On Monday April 14th, a coalition of ten University of Washington (UW) student organizations–Disability Advocacy Student Association, Disorientation UW, International Socialist Organization, Movimiento Estudiantil Chican@ de Atzlan, Third Wave Feminists, Solidarity with UW Custodians, UW Black Student Union, United Students Against Sweatshops, Somali Student Association, and Students United for Palestinian Equal Rights, UW–brought forward Resolution 20-39, “A Resolution to Divest from Companies Profiting from Violations of International Law and Human Rights,” to the Associated Students of the University of Washington (ASUW). The resolution was the culmination of deep research and solidarity work on campus and included three pages of citations.
R-20-39 calls upon the University of Washington to “examine its financial assets to identify its investments in companies that provide equipment or services used to directly maintain, support, or profit from the Israeli occupation of Palestinian land” and “instruct its investment managers to divest from those companies meeting such criteria within the bounds of their fiduciary duties.” Additionally, R-20-39 urges UW to work with the Evergreen State College to implement their divestment resolution passed in 2010 as it pertains to the Evergreen State College Foundation holdings housed within the UW Consolidated Endowment Fund and calls, as a first measure, for divestment from Caterpillar Inc.
In 2003, Washington State student Rachel Corrie was killed when a militarized Caterpillar Bulldozer operated by an Israeli soldier crushed her while she attempted to protect a Palestinian home from illegal demolition. In Spring 2010 The Evergreen State College student body passed—by a majority of 79%—a referendum calling for divestment from companies complicit in the illegal Israeli occupation of the Palestinian Territories that was later echoed by a divestment resolution in their Student Senate. R-20-39 comes as the Corrie family appeals to the Israeli Supreme Court to seek justice for Rachel’s murder.
A groundswell of support followed the ASUW resolution into initial debate in student senate. Letters of support came from South Africa, Palestine, Israel, and faculty and students from around the U.S. including 26 professors from the Evergreen State College. Other supporters included Aaron Dixon, co-founder of the Black Student Union at UW and the Seattle Black Panther Party, Jesse Hagopian, UW alum and Garfield Highschool teacher leading the fight against the MAP test, Miko Peled, son of a prominent Israeli general, The Coalition of Anti-Racist Whites (CARW), Jewish Voice for Peace, the National Lawyers Guild, and Cindy and Craig Corrie, parents of Rachel Corrie.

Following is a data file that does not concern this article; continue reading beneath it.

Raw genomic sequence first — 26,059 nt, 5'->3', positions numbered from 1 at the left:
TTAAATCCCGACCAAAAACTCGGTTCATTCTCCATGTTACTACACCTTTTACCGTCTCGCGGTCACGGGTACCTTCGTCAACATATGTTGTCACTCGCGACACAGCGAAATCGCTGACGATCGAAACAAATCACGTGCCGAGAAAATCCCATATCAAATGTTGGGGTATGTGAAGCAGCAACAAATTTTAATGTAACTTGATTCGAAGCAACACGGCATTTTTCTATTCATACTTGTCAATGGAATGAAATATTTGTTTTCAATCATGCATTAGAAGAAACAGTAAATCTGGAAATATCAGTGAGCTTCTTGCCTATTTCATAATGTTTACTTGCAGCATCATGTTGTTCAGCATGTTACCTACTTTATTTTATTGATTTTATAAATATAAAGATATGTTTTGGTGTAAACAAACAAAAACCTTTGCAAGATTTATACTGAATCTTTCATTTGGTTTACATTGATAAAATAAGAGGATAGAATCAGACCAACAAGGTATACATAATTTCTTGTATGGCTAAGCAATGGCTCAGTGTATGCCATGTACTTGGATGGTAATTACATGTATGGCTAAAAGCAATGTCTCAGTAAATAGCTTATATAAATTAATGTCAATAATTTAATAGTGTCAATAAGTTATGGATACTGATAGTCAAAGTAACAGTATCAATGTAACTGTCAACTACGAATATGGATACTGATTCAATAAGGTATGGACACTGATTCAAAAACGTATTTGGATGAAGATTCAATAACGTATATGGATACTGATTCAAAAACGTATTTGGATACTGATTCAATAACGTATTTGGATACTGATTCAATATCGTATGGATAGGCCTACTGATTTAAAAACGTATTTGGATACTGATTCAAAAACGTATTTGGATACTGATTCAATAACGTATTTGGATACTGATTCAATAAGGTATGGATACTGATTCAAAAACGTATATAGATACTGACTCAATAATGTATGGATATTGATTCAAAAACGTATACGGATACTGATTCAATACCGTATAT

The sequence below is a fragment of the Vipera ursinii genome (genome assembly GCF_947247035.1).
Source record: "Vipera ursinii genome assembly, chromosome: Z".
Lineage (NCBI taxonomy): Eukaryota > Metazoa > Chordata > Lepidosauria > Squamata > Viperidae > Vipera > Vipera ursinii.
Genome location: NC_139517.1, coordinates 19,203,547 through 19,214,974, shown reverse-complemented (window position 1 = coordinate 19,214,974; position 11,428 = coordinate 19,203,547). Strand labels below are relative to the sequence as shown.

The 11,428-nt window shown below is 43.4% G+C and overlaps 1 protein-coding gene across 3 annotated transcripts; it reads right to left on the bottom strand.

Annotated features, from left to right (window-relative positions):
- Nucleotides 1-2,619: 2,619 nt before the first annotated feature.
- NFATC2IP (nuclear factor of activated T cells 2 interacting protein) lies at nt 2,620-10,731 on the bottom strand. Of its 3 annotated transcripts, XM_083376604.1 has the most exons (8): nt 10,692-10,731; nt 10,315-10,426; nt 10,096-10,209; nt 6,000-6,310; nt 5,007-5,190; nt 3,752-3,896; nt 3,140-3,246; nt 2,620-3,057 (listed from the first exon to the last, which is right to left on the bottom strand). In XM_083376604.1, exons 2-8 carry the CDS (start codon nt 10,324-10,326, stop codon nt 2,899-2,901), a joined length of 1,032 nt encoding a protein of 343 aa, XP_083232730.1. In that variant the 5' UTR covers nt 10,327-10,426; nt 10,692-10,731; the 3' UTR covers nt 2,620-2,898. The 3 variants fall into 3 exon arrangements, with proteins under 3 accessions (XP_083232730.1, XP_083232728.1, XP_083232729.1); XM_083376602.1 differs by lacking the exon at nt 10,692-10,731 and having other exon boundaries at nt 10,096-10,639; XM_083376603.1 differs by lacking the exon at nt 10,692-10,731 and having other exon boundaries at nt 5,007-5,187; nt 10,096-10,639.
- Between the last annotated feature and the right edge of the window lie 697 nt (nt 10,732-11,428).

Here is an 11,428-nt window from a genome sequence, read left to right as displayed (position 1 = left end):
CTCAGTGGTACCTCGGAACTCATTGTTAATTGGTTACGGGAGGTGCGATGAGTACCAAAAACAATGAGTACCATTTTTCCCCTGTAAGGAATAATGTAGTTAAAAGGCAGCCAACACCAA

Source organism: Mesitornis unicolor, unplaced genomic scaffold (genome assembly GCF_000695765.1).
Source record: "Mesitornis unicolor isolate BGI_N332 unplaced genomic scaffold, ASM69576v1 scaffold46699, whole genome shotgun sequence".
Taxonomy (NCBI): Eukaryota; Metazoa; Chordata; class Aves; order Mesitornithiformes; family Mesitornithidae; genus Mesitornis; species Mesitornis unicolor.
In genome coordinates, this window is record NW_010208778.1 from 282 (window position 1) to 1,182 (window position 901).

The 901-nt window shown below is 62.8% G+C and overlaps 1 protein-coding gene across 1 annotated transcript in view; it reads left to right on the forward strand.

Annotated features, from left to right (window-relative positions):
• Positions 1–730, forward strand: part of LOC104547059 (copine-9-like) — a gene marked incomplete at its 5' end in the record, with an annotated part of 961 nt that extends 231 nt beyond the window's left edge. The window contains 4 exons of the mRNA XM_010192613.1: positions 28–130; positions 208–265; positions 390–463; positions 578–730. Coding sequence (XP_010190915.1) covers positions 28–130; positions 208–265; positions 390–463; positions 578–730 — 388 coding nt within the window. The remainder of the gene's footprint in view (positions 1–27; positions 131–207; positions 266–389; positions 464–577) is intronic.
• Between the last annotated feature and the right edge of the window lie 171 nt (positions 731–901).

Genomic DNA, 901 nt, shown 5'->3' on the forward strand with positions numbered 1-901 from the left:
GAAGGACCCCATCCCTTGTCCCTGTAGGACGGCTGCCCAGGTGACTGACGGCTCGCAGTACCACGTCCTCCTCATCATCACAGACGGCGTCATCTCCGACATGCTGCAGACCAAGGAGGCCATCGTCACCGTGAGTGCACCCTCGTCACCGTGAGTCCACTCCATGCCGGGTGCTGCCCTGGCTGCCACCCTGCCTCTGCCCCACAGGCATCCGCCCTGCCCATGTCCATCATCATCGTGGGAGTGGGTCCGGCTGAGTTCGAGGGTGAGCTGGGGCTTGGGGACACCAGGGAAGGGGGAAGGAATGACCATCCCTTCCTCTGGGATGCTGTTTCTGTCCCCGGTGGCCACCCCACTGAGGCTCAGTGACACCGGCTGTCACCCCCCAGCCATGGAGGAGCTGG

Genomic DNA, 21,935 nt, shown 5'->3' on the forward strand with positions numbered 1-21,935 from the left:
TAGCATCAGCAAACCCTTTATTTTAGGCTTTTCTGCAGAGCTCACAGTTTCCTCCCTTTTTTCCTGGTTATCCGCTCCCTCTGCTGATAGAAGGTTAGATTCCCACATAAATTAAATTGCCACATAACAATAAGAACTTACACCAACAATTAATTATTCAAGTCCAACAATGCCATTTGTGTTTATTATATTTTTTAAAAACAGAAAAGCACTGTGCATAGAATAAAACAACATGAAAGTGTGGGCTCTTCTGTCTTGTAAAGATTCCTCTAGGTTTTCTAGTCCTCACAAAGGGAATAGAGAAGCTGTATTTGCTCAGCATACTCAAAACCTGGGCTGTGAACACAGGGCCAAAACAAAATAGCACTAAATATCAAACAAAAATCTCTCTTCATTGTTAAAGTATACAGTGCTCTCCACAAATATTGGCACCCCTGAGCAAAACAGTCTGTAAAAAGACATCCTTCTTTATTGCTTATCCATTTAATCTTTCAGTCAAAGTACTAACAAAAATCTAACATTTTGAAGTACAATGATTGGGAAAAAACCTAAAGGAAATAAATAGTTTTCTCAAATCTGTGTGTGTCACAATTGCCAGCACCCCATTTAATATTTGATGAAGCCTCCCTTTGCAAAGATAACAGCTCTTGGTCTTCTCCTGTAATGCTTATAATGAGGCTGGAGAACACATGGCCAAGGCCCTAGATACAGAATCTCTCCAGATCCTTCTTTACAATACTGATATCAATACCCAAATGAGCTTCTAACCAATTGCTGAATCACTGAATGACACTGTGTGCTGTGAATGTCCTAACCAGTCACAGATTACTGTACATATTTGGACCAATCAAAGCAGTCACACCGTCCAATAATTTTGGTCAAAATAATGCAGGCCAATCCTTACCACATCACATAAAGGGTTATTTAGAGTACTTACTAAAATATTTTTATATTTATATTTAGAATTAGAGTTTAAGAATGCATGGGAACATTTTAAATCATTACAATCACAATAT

ASUW resolutions typically take 2 to 4 weeks to come to the senate floor after submission, beginning with a first reading of the bill and clarifying questions. The bill then goes into committee for refinement and returns to the floor for a second reading the next week when the content and merit of the resolution is discussed and it comes to a vote. On May 6th, R-20-39 came to its first reading successfully overturning a motion to indefinitely table. After an hour-long substantive discussion of the bill it was voted to bring it to the Academic Administrative Advisory Committee (AAA) for review. The following week, the AAA Committee only devoted 12 minutes to discussion of the resolution giving 6 minutes to “opposition” to the bill and 6 minutes to “supporters.” Despite supporters urging a public discussion and a vote on the resolution before the year is out, the bill did not return to the Senate floor but remained in committee for a second week. The bill was voted out of committee “unfavorably” on May 20th—the last ASUW meeting of the year—and came to second readings. Debate over the resolution lasted for over an hour and a half extending the meeting several times. The final vote came after 9pm as the classroom was closing for the night. Despite broad student support, the resolution did not pass with 8 in favor, 59 opposed, and 11 abstentions. As senators filed out of Paccar Hall, supporters of R-20-39 stood in a silent ring holding signs: “UW Profits from Occupation,” “#DawgsDivest.” It was a moving moment of resolve to move forward.
UW Student, Peter Brannan, who presented the resolution, said, “This process has been about renewing the belief that students can make a difference not only on their campus but in the world.” SUPER is excited about the future direction of student solidarity with Palestinian equal rights: “We are moved by the flood of student support for this resolution and we are only more determined to build community on campus for this struggle. Other campuses and past histories of student activism show that important struggles take time. Join us!”